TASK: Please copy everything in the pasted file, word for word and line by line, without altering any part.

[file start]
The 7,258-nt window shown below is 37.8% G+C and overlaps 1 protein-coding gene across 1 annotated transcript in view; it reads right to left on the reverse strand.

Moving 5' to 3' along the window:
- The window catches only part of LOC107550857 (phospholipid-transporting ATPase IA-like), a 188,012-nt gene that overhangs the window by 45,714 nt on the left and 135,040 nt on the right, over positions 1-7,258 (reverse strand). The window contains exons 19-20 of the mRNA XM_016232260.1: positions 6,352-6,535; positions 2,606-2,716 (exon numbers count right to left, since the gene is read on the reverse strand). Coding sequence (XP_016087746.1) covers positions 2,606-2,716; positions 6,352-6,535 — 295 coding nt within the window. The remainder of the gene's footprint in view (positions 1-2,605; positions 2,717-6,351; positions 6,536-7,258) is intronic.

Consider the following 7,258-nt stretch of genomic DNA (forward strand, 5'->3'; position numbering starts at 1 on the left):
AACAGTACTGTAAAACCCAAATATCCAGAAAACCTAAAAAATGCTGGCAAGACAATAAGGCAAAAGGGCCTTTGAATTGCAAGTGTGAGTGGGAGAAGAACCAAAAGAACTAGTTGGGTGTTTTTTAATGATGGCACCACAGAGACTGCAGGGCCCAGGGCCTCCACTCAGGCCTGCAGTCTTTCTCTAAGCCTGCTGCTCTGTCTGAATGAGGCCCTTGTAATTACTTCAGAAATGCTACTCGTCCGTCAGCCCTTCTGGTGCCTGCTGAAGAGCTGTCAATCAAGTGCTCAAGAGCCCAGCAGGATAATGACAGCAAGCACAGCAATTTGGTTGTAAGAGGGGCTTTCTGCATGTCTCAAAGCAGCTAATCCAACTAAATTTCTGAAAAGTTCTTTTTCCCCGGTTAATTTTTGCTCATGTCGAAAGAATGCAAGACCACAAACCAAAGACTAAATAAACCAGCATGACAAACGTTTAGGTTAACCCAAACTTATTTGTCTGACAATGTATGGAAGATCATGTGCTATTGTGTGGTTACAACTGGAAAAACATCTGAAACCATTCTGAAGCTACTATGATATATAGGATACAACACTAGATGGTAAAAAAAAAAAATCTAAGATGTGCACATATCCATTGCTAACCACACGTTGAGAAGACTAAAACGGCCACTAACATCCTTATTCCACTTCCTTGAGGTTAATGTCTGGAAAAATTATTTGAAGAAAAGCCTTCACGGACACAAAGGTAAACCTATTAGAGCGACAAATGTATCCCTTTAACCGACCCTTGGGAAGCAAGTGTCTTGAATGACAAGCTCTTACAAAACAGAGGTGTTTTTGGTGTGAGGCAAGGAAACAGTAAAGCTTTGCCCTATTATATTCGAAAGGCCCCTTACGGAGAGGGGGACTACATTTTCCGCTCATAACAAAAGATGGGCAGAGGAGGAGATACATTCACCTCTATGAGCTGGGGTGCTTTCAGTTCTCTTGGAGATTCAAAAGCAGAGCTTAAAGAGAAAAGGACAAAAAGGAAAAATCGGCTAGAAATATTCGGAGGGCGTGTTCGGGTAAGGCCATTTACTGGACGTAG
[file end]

The 7,258-nt window shown below is 37.8% G+C and overlaps 1 protein-coding gene across 1 annotated transcript in view; it reads right to left on the reverse strand.

Moving 5' to 3' along the window:
- The window catches only part of LOC107550857 (phospholipid-transporting ATPase IA-like), a 188,012-nt gene that overhangs the window by 45,714 nt on the left and 135,040 nt on the right, over positions 1-7,258 (reverse strand). The window contains exons 19-20 of the mRNA XM_016232260.1: positions 6,352-6,535; positions 2,606-2,716 (exon numbers count right to left, since the gene is read on the reverse strand). Coding sequence (XP_016087746.1) covers positions 2,606-2,716; positions 6,352-6,535 — 295 coding nt within the window. The remainder of the gene's footprint in view (positions 1-2,605; positions 2,717-6,351; positions 6,536-7,258) is intronic.

Consider the following 7,258-nt stretch of genomic DNA (forward strand, 5'->3'; position numbering starts at 1 on the left):
AACAGTACTGTAAAACCCAAATATCCAGAAAACCTAAAAAATGCTGGCAAGACAATAAGGCAAAAGGGCCTTTGAATTGCAAGTGTGAGTGGGAGAAGAACCAAAAGAACTAGTTGGGTGTTTTTTAATGATGGCACCACAGAGACTGCAGGGCCCAGGGCCTCCACTCAGGCCTGCAGTCTTTCTCTAAGCCTGCTGCTCTGTCTGAATGAGGCCCTTGTAATTACTTCAGAAATGCTACTCGTCCGTCAGCCCTTCTGGTGCCTGCTGAAGAGCTGTCAATCAAGTGCTCAAGAGCCCAGCAGGATAATGACAGCAAGCACAGCAATTTGGTTGTAAGAGGGGCTTTCTGCATGTCTCAAAGCAGCTAATCCAACTAAATTTCTGAAAAGTTCTTTTTCCCCGGTTAATTTTTGCTCATGTCGAAAGAATGCAAGACCACAAACCAAAGACTAAATAAACCAGCATGACAAACGTTTAGGTTAACCCAAACTTATTTGTCTGACAATGTATGGAAGATCATGTGCTATTGTGTGGTTACAACTGGAAAAACATCTGAAACCATTCTGAAGCTACTATGATATATAGGATACAACACTAGATGGTAAAAAAAAAAAATCTAAGATGTGCACATATCCATTGCTAACCACACGTTGAGAAGACTAAAACGGCCACTAACATCCTTATTCCACTTCCTTGAGGTTAATGTCTGGAAAAATTATTTGAAGAAAAGCCTTCACGGACACAAAGGTAAACCTATTAGAGCGACAAATGTATCCCTTTAACCGACCCTTGGGAAGCAAGTGTCTTGAATGACAAGCTCTTACAAAACAGAGGTGTTTTTGGTGTGAGGCAAGGAAACAGTAAAGCTTTGCCCTATTATATTCGAAAGGCCCCTTACGGAGAGGGGGACTACATTTTCCGCTCATAACAAAAGATGGGCAGAGGAGGAGATACATTCACCTCTATGAGCTGGGGTGCTTTCAGTTCTCTTGGAGATTCAAAAGCAGAGCTTAAAGAGAAAAGGACAAAAAGGAAAAATCGGCTAGAAATATTCGGAGGGCGTGTTCGGGTAAGGCCATTTACTGGACGTAG